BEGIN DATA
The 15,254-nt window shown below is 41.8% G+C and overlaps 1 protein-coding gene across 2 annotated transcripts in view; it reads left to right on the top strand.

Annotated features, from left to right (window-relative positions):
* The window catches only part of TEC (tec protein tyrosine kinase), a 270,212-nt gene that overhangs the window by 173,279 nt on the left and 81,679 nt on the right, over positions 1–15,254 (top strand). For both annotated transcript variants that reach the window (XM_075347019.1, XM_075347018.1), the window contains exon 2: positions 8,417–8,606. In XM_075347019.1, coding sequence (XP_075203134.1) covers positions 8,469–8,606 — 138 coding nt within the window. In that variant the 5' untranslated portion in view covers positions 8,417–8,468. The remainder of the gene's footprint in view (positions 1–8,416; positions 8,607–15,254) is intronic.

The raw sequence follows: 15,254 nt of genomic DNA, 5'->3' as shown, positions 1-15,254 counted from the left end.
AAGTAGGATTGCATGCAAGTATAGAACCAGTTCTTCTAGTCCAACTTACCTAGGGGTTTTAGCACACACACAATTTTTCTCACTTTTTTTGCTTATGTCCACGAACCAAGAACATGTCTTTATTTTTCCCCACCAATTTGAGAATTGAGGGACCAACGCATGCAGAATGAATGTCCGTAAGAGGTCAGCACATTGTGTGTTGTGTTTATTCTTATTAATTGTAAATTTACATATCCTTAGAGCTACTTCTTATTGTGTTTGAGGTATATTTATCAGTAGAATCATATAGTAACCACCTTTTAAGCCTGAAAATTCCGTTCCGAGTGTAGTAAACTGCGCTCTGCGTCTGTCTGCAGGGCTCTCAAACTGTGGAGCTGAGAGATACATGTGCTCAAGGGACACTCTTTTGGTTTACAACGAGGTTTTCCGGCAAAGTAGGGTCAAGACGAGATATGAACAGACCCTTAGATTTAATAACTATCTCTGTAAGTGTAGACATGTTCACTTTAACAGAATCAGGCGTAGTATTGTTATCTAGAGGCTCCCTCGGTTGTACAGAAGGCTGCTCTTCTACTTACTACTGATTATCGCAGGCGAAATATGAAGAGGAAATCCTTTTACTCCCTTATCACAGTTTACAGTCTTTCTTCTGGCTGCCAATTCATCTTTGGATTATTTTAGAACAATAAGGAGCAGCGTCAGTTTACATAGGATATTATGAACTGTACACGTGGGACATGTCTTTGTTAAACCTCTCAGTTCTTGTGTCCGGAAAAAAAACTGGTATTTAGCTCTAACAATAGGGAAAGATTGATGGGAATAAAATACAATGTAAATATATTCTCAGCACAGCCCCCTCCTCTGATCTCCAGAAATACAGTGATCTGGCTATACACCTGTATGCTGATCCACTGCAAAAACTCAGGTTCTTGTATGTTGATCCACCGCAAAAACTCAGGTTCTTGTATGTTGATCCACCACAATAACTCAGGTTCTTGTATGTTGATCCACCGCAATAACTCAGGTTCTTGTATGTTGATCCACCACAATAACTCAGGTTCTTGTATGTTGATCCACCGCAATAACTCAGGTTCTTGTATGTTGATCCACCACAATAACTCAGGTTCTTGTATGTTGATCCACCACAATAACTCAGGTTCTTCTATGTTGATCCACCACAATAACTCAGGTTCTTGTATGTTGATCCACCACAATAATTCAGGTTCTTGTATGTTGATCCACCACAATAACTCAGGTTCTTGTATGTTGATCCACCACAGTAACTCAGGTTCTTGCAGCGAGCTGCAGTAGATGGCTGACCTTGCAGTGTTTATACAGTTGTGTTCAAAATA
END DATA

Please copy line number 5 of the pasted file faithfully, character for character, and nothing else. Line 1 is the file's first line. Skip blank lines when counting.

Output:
AAGTAGGATTGCATGCAAGTATAGAACCAGTTCTTCTAGTCCAACTTACCTAGGGGTTTTAGCACACACACAATTTTTCTCACTTTTTTTGCTTATGTCCACGAACCAAGAACATGTCTTTATTTTTCCCCACCAATTTGAGAATTGAGGGACCAACGCATGCAGAATGAATGTCCGTAAGAGGTCAGCACATTGTGTGTTGTGTTTATTCTTATTAATTGTAAATTTACATATCCTTAGAGCTACTTCTTATTGTGTTTGAGGTATATTTATCAGTAGAATCATATAGTAACCACCTTTTAAGCCTGAAAATTCCGTTCCGAGTGTAGTAAACTGCGCTCTGCGTCTGTCTGCAGGGCTCTCAAACTGTGGAGCTGAGAGATACATGTGCTCAAGGGACACTCTTTTGGTTTACAACGAGGTTTTCCGGCAAAGTAGGGTCAAGACGAGATATGAACAGACCCTTAGATTTAATAACTATCTCTGTAAGTGTAGACATGTTCACTTTAACAGAATCAGGCGTAGTATTGTTATCTAGAGGCTCCCTCGGTTGTACAGAAGGCTGCTCTTCTACTTACTACTGATTATCGCAGGCGAAATATGAAGAGGAAATCCTTTTACTCCCTTATCACAGTTTACAGTCTTTCTTCTGGCTGCCAATTCATCTTTGGATTATTTTAGAACAATAAGGAGCAGCGTCAGTTTACATAGGATATTATGAACTGTACACGTGGGACATGTCTTTGTTAAACCTCTCAGTTCTTGTGTCCGGAAAAAAAACTGGTATTTAGCTCTAACAATAGGGAAAGATTGATGGGAATAAAATACAATGTAAATATATTCTCAGCACAGCCCCCTCCTCTGATCTCCAGAAATACAGTGATCTGGCTATACACCTGTATGCTGATCCACTGCAAAAACTCAGGTTCTTGTATGTTGATCCACCGCAAAAACTCAGGTTCTTGTATGTTGATCCACCACAATAACTCAGGTTCTTGTATGTTGATCCACCGCAATAACTCAGGTTCTTGTATGTTGATCCACCACAATAACTCAGGTTCTTGTATGTTGATCCACCGCAATAACTCAGGTTCTTGTATGTTGATCCACCACAATAACTCAGGTTCTTGTATGTTGATCCACCACAATAACTCAGGTTCTTCTATGTTGATCCACCACAATAACTCAGGTTCTTGTATGTTGATCCACCACAATAATTCAGGTTCTTGTATGTTGATCCACCACAATAACTCAGGTTCTTGTATGTTGATCCACCACAGTAACTCAGGTTCTTGCAGCGAGCTGCAGTAGATGGCTGACCTTGCAGTGTTTATACAGTTGTGTTCAAAATA